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Quake expert urges Japan to overhaul nuclear power policy

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Ishibashi is right. And I do think that Japan must enact a policy that will lead to the elimination of nuclear power. But a realistic look at the economy and at the technologies available for power generation today, suggest that we are still looking at a 20-30 year time span from now until nuclear power is reduced significantly or eliminated.

In the mean time the government should do two key things. 1. Enact a policy to immediately improve safety redundancies at all nuclear power plants in Japan.

And. 2. Enact a future forward policy to encourage both large and small companies to shift focus to new energy technologies. This includes making it far easier for foreign companies and entrepreneurs to obtain loans and financing to kick off energy related companies in Japan. I believe that Japan can and should become a lead think tank and producer of new energy solutions. It makes sense when looking at the long term opportunities that the world will require. And it makes sense in terms of shifting from an export/information based society to one capable of exporting solutions that will service the world while enriching Japan.

Finally, to the protesters who are asking for an immediate shut down. I sympathize with your objectives, but if you got your way, you would destroy the Japanese economy, put countless people out of work and cause widespread poverty in Japan. You need to have a far more realistic vision of the entire picture. Nuclear power and the risks are on piece of a very big picture that must be changed if we are to achieve our common goals of making Japan safe from nuclear accidents. I encourage you to take more reasonable and realistic view and join us in making change that is achievable and that does not cause more harm.

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A lot of people are not aware of this,because it is being kept very hush hush, but right now some extremely difficult and dangerous work is being undertaken at the Monju reactor in Fukui. If anything goes wrong here it will make Fukushima look like Disneyland.Why? The monju reactor is a plutonium reactor that cannot be cooled by water...it can only be cooled by Natrium.Water would cause an explosion. Unfortunately, when they were trying to replace the natrium coolant they dropped it ONTO the reactor.10 TONNES of it. Problem is, this natrium catches fire when exposed to air. So the workers have to somehow find a crane that can lift this natrium,yet provide a vaccuum-like environment at the same time. Not surprising that this isn't being talked about much. Only by Hiroaki Koide, the assistant professor of Kyoto university's research reactor institute.He is one of the few people who seems to be being realistic about this mess.Good interview here. http://hiroakikoide.wordpress.com/2011/06/24/tanemaki-jun23/?utm_medium=twitter&utm_source=twitterfeed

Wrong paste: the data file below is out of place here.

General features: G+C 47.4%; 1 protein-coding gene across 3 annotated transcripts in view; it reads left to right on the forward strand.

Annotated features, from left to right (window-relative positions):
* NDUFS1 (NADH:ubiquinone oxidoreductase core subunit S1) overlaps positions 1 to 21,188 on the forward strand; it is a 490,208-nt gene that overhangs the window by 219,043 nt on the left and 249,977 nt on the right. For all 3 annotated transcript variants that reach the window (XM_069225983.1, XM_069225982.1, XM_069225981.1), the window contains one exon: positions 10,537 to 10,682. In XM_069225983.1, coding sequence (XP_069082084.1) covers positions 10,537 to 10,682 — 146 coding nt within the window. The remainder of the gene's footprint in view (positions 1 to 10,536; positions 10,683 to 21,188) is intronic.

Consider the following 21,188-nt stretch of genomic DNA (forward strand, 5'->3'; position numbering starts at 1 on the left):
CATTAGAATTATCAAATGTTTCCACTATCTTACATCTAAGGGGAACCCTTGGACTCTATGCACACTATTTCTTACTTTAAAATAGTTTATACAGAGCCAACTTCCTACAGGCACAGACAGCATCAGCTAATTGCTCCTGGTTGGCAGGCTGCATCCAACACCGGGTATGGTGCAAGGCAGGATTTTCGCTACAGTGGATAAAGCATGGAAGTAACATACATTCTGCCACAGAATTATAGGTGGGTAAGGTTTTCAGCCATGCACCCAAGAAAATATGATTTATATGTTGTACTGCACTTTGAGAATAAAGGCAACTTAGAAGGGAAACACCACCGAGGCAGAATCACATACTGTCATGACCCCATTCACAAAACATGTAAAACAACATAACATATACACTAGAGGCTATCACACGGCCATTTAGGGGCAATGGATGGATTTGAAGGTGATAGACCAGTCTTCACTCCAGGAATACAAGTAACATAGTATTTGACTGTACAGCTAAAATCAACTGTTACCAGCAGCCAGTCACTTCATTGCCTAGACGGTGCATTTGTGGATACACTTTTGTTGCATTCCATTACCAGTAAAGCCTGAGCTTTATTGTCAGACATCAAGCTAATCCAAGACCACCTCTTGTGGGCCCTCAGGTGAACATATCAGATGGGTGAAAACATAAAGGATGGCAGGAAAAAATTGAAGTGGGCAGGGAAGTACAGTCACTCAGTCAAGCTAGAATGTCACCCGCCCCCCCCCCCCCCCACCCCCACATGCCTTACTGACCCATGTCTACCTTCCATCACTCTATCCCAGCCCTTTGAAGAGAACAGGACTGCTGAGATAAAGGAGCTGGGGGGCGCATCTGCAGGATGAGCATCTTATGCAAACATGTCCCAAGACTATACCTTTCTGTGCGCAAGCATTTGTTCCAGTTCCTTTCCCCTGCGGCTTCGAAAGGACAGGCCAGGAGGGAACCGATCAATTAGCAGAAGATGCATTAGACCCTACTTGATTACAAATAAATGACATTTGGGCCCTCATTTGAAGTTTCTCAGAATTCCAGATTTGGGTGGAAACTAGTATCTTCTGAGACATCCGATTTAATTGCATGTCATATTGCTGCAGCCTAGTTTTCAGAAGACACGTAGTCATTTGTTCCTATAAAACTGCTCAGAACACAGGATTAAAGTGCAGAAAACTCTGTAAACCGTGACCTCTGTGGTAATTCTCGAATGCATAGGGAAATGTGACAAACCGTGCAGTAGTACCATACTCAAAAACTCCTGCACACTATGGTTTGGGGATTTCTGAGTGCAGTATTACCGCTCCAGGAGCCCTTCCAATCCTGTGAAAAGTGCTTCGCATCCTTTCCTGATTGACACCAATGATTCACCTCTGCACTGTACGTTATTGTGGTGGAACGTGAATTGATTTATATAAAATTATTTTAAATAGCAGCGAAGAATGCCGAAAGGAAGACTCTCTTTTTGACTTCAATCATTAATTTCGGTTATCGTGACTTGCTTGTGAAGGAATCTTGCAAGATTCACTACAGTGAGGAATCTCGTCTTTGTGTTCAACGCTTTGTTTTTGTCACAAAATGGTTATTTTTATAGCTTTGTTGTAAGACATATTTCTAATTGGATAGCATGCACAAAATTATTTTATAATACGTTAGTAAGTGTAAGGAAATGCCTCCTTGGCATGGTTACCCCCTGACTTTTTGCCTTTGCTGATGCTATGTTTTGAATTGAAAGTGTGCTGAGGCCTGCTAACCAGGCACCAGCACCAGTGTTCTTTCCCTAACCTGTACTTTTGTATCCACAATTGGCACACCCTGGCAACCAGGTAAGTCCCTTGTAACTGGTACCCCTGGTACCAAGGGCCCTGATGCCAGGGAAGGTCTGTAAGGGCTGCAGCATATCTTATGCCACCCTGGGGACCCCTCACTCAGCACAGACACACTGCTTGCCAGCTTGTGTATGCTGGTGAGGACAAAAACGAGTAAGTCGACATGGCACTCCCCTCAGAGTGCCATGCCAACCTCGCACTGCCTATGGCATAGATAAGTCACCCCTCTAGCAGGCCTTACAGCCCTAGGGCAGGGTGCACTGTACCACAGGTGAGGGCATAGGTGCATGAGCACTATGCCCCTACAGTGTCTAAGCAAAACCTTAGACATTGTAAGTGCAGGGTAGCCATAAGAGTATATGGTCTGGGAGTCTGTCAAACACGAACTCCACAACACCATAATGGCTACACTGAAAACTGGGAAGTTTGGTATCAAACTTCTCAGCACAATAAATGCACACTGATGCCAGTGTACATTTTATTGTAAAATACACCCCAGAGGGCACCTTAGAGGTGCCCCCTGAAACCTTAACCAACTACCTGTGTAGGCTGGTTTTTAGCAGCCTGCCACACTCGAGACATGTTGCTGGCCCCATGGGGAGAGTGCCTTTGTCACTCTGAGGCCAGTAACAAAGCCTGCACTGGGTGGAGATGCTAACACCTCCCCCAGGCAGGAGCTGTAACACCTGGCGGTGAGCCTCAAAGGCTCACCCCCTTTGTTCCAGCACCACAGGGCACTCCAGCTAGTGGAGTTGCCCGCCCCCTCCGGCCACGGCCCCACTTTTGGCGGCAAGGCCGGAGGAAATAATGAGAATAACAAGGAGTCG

Japan has apparently approved the location of 10 new reactors, but there are huge problems at Hamaoka and Monju.Hamaoka is on a big faultline.Let us pray that a big quake doesn't hit Fukui in the near future because what is going on there is just as delicate and potentially more deadly than Fukushima.

oh and Monju already leaked sodium and caught fire in 1995.It has history. http://www.youtube.com/watch?v=SiSqW6pFuR8

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" a former member of the government’s nuclear safety committee."I respect the mans views and his status as an academic,but where was he when the 55 Nuclear plants were built and did they take into account his views at that time,presuming his views today are the same as when he was on the safety committee.

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I wanna give this seismologist my No duh! Way too obvious award of the century!

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Apparently the Monju operation went without problems.Monju will be online again in Autumn. I am glad for this bit of good news,but the Monju fast breeder has barely worked since they built it.

But antinuclear activists warned Thursday that serious safety questions remain over the condition of the equipment and whether the plant is ready to withstand an earthquake, saying there is no precedent anywhere in the world for restarting a fast-breeder reactor that has been idle for so long.

"Monju has been shut down since December 1995. Over the ensuing 14 years, equipment and piping have aged. The Japan Atomic Energy Agency says there are no problems with Monju's equipment, but visual inspections were carried out on only a small fraction of the inside of Monju's extensive piping," said Hideyuki Ban, codirector of the Tokyo-based NGO Citizens' Nuclear Information Center.

http://search.japantimes.co.jp/cgi-bin/nn20100507a1.html